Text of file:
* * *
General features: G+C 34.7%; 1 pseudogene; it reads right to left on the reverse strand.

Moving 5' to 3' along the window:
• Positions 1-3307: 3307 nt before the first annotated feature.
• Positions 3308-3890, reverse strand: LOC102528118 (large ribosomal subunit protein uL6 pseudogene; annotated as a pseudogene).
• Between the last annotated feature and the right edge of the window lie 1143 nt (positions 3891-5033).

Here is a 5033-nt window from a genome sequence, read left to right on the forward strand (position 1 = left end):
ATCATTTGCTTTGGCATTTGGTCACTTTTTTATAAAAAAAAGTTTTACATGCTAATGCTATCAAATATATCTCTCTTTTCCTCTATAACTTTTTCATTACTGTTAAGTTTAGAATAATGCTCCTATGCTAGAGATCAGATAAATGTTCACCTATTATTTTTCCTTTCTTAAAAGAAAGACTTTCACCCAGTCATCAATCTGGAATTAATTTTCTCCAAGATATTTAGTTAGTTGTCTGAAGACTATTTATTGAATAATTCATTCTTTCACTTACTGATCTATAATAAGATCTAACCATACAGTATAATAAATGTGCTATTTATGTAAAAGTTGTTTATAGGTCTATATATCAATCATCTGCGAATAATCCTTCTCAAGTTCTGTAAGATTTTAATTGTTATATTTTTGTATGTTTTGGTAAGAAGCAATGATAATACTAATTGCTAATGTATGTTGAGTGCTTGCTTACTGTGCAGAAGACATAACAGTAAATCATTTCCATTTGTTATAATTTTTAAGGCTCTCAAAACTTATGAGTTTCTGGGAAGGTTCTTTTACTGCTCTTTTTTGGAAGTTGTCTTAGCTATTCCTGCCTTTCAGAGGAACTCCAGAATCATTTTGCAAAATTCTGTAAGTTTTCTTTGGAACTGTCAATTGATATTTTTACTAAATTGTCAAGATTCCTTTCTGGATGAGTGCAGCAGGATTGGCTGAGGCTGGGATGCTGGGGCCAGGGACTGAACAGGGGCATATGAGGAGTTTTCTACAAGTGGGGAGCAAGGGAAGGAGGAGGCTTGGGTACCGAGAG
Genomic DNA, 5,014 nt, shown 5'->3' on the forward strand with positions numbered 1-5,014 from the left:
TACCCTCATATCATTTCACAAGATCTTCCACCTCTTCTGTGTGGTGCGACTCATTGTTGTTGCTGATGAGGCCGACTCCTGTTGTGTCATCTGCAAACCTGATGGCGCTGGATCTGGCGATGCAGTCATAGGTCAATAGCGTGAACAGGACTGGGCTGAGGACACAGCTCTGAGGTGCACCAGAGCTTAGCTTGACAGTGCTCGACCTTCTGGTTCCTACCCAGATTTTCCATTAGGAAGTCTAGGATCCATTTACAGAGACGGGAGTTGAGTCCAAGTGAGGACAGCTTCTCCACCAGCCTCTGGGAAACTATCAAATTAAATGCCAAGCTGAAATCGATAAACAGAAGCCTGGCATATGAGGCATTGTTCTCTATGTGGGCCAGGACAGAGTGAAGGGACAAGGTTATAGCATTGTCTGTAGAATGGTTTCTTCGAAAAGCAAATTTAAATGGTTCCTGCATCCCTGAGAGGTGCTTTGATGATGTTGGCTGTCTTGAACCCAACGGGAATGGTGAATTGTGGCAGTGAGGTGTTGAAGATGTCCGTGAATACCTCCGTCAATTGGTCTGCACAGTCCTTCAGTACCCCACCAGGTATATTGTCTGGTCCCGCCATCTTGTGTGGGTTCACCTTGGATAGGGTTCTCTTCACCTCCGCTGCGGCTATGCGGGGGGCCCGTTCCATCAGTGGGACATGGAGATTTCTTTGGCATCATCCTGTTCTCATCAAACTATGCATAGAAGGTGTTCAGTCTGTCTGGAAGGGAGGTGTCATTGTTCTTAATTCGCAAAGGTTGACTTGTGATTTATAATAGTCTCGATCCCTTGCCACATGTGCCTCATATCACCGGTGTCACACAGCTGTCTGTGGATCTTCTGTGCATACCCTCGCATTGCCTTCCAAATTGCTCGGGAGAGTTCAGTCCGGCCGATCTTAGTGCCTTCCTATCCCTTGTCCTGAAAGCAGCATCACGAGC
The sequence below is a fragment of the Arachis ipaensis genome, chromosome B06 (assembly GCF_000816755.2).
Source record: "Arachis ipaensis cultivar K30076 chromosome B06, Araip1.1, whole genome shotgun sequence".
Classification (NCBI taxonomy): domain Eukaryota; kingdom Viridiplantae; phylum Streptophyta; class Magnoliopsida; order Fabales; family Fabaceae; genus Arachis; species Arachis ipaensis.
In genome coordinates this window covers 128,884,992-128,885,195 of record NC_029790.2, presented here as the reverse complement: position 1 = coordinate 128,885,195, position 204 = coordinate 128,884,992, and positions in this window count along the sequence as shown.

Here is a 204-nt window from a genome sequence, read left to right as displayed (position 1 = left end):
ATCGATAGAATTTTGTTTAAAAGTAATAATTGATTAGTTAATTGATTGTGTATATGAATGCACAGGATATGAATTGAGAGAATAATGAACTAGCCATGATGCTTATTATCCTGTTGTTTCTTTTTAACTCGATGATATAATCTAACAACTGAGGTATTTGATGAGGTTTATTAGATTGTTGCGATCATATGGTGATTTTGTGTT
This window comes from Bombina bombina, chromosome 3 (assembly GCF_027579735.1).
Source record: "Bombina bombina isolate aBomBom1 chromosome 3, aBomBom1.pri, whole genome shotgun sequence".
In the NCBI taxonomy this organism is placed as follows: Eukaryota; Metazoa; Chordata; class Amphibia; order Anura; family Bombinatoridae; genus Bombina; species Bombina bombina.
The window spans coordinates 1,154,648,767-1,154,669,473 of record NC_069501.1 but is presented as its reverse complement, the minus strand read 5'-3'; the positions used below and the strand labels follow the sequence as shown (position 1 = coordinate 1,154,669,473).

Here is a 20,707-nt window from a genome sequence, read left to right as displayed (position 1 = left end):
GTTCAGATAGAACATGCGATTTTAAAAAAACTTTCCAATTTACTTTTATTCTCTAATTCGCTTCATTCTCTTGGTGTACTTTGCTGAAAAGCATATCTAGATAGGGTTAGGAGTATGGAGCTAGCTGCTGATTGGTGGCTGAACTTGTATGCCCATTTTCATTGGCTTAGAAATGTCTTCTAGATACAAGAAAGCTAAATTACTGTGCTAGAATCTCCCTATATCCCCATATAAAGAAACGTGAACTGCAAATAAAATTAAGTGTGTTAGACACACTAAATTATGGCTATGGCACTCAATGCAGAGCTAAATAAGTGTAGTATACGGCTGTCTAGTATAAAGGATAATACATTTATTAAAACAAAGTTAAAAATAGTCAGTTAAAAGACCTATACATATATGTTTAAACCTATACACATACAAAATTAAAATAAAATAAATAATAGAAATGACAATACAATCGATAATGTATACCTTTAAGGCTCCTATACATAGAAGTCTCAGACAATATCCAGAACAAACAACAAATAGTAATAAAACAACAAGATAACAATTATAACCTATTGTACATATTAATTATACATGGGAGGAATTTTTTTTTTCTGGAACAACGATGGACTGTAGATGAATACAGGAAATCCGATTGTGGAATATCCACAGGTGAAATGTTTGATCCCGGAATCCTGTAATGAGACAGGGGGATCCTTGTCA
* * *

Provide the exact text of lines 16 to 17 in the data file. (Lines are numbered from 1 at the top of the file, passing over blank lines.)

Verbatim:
This window comes from Bombina bombina, chromosome 3 (assembly GCF_027579735.1).
Source record: "Bombina bombina isolate aBomBom1 chromosome 3, aBomBom1.pri, whole genome shotgun sequence".